Construction tech also plays a role in making smarter machines. Teams can operate with much greater precision. Modern cranes, for example, look like the inside of a fighter jet and enable operators to know exactly where materials need to be placed. This reduces a considerable amount of time—as well as the associated fuel costs—during which a machine needs to run.

Now, consider what happens if we look at how construction tech like these examples designed for business impact work to further sustainability as well.

Environmental Impact

With technologies such as drones, special cameras, 3D modeling, and even iPhones now capturing digital videos and images from jobsites, which are integrated into project management software, it’s possible to cut down on a significant number of trips to jobsites while still increasing productivity. This simple reduction in people required to be on jobsites coupled with lowering the number of trips workers have to make to jobsites drops CO2 emissions considerably.

To put this into context, a company’s analytics team conducted a bit of an experiment. The average distance between its customers’ offices and their jobsites is 15 miles. At times, team leaders also need to fly to check out what’s happening. By looking at actual data on which trips had been reduced or eliminated, the team found that customers using this type of technology saved almost 16 million driving miles and more than three million travel hours since early 2021. This offset 55,000-ton CO2 from tailpipe emissions, which is equivalent to taking 11,000 cars off the road for a year. And this is only a small sample based on one technology use case.

Imagine the impact of not having to run heavy equipment for long periods of time because of smarter systems that alert them exactly where they need to go, or if work didn’t need to be ripped out or redone because it had been documented all along, or if materials didn’t go to waste because there was no one there to receive them or space to store them. If organizations look at strategic applications of technology across the lifecycle of a project, they can make a monumental impact on the environment.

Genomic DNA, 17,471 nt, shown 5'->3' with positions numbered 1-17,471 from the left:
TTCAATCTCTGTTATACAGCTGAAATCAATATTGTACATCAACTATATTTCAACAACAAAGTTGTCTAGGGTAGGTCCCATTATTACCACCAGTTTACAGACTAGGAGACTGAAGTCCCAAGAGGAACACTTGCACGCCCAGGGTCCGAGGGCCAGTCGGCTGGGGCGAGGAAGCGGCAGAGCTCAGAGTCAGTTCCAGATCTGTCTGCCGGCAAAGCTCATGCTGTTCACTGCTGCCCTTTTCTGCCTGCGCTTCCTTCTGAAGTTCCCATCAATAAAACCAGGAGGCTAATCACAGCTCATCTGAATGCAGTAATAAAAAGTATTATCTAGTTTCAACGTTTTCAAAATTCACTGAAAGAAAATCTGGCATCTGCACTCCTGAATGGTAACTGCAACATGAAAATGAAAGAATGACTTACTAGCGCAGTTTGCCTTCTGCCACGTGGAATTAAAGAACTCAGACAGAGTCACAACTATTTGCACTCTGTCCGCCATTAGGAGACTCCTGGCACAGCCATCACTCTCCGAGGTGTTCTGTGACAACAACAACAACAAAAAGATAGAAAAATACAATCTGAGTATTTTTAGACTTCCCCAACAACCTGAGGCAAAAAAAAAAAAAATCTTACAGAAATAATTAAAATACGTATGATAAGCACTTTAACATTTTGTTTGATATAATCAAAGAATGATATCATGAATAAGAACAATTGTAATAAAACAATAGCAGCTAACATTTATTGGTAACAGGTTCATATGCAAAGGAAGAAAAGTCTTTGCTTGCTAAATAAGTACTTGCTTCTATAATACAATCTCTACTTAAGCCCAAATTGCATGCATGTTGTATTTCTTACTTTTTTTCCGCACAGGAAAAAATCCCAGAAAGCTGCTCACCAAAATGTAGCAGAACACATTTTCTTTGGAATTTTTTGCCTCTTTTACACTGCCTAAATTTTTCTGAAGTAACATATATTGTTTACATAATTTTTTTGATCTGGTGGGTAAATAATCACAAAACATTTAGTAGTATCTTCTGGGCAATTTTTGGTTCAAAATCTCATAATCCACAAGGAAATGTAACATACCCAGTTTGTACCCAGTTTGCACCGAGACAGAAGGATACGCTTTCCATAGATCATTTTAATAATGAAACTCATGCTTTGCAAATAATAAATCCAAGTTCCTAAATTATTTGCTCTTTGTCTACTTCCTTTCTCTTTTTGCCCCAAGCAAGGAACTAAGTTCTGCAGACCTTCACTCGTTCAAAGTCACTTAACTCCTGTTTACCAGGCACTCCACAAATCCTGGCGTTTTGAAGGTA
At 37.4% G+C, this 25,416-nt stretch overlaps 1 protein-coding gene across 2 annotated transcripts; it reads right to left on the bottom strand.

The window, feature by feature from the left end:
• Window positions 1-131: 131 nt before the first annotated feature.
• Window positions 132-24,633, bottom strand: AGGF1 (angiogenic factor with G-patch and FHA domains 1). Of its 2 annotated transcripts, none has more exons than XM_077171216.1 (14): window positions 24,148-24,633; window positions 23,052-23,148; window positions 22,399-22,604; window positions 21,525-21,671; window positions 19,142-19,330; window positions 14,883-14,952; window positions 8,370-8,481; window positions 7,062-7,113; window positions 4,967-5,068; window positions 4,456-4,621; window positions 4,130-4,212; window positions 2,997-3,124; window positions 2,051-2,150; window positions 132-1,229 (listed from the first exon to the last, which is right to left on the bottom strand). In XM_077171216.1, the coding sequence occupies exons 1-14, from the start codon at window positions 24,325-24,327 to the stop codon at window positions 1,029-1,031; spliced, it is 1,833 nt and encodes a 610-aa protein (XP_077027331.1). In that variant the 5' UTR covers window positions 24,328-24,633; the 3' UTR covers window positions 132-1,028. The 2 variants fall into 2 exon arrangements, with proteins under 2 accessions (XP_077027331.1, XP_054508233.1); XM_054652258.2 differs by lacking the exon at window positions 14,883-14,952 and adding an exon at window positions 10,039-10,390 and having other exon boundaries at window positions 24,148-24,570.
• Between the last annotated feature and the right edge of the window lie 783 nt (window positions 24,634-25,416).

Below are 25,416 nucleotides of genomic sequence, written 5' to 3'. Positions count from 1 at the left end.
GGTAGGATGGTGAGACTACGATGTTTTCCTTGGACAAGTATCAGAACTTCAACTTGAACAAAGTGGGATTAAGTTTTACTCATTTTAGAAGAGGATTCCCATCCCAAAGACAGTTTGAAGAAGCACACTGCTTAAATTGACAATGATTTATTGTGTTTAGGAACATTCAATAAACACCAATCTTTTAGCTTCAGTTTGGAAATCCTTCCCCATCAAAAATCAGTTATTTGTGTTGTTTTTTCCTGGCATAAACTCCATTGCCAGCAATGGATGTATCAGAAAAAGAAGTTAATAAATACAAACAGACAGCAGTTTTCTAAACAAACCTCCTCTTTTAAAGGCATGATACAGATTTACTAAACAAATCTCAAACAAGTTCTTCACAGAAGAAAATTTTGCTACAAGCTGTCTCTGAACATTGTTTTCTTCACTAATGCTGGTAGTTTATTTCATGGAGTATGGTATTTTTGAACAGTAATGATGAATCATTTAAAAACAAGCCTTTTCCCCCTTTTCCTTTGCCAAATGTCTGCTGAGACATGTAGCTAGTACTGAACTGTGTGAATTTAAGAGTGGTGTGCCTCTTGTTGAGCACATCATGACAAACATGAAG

Economic Impact

As highlighted above, many technologies built for the construction industry were designed not for environmental impact but rather for the purpose of increasing efficiency and dropping costs. Inaccurate production rate tracking, for example, is one of the biggest sources of economic waste in construction. The production rate for construction companies is the rate at which workers should complete a certain task, such as building a wall. When the production rate of a trade is miscalculated, it results in delays to the overall schedule and causes a lot of waiting time for workers as well as disturbance to material order schedule. This results in huge dollar losses to all parties. To put this in perspective, up to 30% is waste in a trillion-dollar industry. Billions of dollars slip away unnecessarily now that various types of software exist to address such issues. Again, this is just one use case.

Social Impact

Construction technology digitizes, optimizes and electrifies the industry. By reducing time spent at jobsites or waiting around for deliveries or other work to be completed, by not having to sit on a machine for hours on end to place a beam in the right position, quality of life is impacted. Time could be spent on other jobs, interests or with the people workers care about. 

Technology can also eliminate much of the repetitive work associated with a job. This not only frees up time for people to focus on what they love to do and why they got into the industry in the first place, but by ridding workers of rote, manual tasks, automation gives them the opportunity to leverage their unique, human problem-solving skill sets and find intellectual challenge and stimulation in their work. This in turn makes the industry more appealing to those considering jobs in the construction industry, strengthening the worker pipeline at a time when we need labor.

These are just a few of the many, many use cases where technology can make a positive impact on the world around us. And this is just within the construction industry. If every sector looks to apply technology strategically and creatively, we can start making inroads to achieve true sustainability.


 Comments ({{Comments.length}})

  • {{comment.Name}}


    {{comment.DateCreated.slice(6, -2) | date: 'MMM d, y h:mm:ss a'}}

Leave a comment

Required! Not valid email!